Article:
There are plenty of ways in which Sara and I don't follow the antiquated roles of husband and wife. I'm the one who feels most comfortable in the kitchen. Sara is the driving force behind all of the home improvements we undertake. I want to talk things out and discuss our emotions, while Sara is neither "touchy" nor "feely." Also, Sara rarely wears makeup, while I feel absolutely naked without concealer, lip gloss, and a dusting of blush. OK, not so much the last one, but the point still stands. However, when it comes to sports, we put the "stereo" in stereotype. I love sports and my wife would love it if I turned them off once in a while.
Sara actually enjoys watching a game now and then, but the kids aren't about to let us both root, root, root for the home team at the same time, so sports has become my mistress, and a seductive one at that. It's not that I love the Red Sox more than Sara. I just love them in different ways.
I'll admit, I've often been ashamed of the time and money I spent going to fantasy baseball drafts or ballgames, because I realized what I was doing was selfish, a guilty pleasure in name and deed. However, Sara and I have always found an uneasy equilibrium, as long as I kept the spousal "we" time in first place and the sporting "me" time in the runner-up position. When we're out for a date, there is no checking out scores on my phone or sneaking into the bar to catch a few plays.
However, the paradigm changed in 2005, when I was hired by a small website to pen a weekly column about fantasy football. Suddenly, watching a few games per week became important to my credibility as a columnist. A year later, when Boston.com offered me a chance to write two fantasy football columns a week, planting myself on the couch every Sunday was research instead of pure recreation. And by the time I landed a gig this past winter writing about fantasy football, baseball, and golf for ESPN.com, I felt that not watching sports was akin to loafing on the job.
So I asked Sara how her attitude about my watching sports had changed, now that I was paid to write about them. Sara gave me a look that began with a hint of puzzlement, moved to a mask of deep thought, and then evolved into the slightest nod of recognition. "It hasn't . . . but I guess it probably should."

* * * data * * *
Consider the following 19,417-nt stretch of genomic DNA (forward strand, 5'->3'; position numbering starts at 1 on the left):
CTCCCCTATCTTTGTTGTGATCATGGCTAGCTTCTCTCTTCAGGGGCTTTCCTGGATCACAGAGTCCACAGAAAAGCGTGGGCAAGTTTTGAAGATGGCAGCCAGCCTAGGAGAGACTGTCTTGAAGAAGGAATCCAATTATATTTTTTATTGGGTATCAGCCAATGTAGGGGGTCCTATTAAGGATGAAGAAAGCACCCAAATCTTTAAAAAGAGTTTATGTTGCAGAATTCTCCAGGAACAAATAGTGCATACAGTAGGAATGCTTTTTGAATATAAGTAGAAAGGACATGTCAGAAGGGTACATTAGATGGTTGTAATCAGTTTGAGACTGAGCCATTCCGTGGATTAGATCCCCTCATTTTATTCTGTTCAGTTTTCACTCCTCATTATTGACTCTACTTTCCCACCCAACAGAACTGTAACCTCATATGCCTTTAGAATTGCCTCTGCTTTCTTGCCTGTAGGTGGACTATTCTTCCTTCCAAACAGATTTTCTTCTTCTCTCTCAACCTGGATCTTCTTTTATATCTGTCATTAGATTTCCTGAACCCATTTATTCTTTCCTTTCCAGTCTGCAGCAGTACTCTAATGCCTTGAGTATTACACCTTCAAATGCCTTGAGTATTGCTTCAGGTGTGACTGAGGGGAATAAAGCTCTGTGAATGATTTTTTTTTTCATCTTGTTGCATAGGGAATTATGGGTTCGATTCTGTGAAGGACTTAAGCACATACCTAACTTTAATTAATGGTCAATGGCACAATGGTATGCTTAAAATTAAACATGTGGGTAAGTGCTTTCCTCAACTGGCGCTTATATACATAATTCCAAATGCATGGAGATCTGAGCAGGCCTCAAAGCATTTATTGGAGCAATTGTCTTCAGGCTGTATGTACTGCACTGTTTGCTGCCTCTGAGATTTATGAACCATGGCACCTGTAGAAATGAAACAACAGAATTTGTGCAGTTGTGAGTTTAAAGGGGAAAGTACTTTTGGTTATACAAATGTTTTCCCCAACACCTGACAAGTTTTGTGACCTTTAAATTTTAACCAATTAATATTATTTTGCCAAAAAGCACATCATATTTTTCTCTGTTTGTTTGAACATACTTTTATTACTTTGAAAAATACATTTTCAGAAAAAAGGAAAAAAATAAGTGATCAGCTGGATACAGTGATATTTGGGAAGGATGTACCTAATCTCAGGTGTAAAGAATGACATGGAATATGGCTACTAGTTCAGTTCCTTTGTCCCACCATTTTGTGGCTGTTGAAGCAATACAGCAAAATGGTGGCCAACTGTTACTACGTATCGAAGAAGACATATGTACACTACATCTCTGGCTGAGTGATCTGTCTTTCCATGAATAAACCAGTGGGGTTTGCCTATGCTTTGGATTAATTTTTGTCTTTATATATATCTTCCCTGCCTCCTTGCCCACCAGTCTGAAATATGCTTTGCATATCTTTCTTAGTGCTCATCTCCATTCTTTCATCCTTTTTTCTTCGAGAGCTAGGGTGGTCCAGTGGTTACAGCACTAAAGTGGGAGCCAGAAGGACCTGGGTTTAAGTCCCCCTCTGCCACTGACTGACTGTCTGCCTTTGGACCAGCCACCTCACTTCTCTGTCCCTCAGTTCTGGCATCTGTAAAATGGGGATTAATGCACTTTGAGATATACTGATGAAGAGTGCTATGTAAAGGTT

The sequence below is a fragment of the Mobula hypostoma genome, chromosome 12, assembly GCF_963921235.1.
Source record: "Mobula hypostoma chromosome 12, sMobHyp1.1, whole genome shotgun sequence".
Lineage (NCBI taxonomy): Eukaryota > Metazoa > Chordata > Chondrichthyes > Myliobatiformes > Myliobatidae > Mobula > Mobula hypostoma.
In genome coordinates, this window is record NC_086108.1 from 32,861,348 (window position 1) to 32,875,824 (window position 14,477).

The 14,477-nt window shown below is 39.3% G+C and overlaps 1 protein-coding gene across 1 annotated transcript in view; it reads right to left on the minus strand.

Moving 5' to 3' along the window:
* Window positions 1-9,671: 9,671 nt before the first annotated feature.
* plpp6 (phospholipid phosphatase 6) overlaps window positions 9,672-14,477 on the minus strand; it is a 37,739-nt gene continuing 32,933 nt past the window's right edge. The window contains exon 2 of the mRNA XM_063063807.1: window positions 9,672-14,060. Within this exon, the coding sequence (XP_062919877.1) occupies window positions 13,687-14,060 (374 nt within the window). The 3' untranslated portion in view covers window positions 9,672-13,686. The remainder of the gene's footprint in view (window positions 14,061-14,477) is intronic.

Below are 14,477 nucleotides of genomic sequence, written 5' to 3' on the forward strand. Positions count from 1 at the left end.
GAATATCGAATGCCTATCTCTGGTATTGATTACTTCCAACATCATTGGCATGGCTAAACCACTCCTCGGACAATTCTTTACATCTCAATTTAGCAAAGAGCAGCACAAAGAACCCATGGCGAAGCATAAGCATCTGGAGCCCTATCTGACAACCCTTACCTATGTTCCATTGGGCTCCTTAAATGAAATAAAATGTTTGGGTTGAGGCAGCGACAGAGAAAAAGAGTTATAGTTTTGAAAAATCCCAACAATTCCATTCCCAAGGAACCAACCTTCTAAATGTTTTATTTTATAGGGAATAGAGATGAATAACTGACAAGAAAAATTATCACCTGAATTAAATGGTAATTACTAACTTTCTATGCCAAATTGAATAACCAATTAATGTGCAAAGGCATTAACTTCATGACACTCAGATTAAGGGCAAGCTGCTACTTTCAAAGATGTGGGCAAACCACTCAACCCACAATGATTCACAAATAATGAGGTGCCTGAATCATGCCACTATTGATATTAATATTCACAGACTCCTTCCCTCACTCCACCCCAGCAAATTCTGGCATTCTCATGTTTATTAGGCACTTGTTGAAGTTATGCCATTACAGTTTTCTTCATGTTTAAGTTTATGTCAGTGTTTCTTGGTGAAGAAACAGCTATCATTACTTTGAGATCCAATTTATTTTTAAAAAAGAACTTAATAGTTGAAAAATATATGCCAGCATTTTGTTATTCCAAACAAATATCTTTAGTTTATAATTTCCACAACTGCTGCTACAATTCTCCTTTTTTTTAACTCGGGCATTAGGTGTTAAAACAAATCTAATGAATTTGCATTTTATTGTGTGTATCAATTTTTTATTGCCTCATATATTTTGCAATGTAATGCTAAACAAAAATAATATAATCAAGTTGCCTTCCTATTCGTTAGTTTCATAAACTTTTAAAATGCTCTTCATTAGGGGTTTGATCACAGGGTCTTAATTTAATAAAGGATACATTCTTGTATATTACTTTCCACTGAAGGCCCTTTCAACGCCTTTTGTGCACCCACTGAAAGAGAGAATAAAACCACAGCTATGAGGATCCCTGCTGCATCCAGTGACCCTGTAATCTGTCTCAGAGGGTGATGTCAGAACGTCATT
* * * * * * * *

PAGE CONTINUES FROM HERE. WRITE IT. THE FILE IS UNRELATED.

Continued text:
If I'd had a penalty flag, I would've thrown it. I always thought there was a distinction between things Sara and I did for recreation that cost us hard-earned money and endeavors that helped to further our careers and expand Hazel and Teddy's college fund. By turning a hobby into a moneymaker, I felt as if I'd created a win-win. But Sara's scoreboard didn't read that way.
I know the old proverb says, "Do what you love, and you'll never work a day in your life," but it seemed as if Sara had taken that literally and decided I was never really punching in. I have deadlines. I have editors who kill my favorite lines. I get hate mail from readers who claim I write with my head firmly planted somewhere that's physically impossible. It sure feels like a job. It made me wonder if I'd begrudge Sara if she turned something she enjoyed into a source of income. Would I care if she had the chance to review day spas or if some local socialite paid her to be part of her own personal book club? Of course not.
I considered making a big deal out of Sara not appreciating the way I'd turned work into play. I was ready to explain to her all the reasons why watching the US Open, World Series, or even the NFL draft was crucial to my writing and how failing to do so could end my career as a sportswriter. But before I opened my mouth, it dawned on me. I also get paid to write about my marriage, and putting anything ahead of that subject matter could end a lot more than my tenure as a columnist. In the words of Bill Belichick, "It is what it is," and it is more important to be a good husband. So until the Patriots threaten to take me to couples counseling for missing a Monday night game, that's the way it's going to stay.
Shawn Peters lives in Metrowest. Send comments to firstname.lastname@example.org.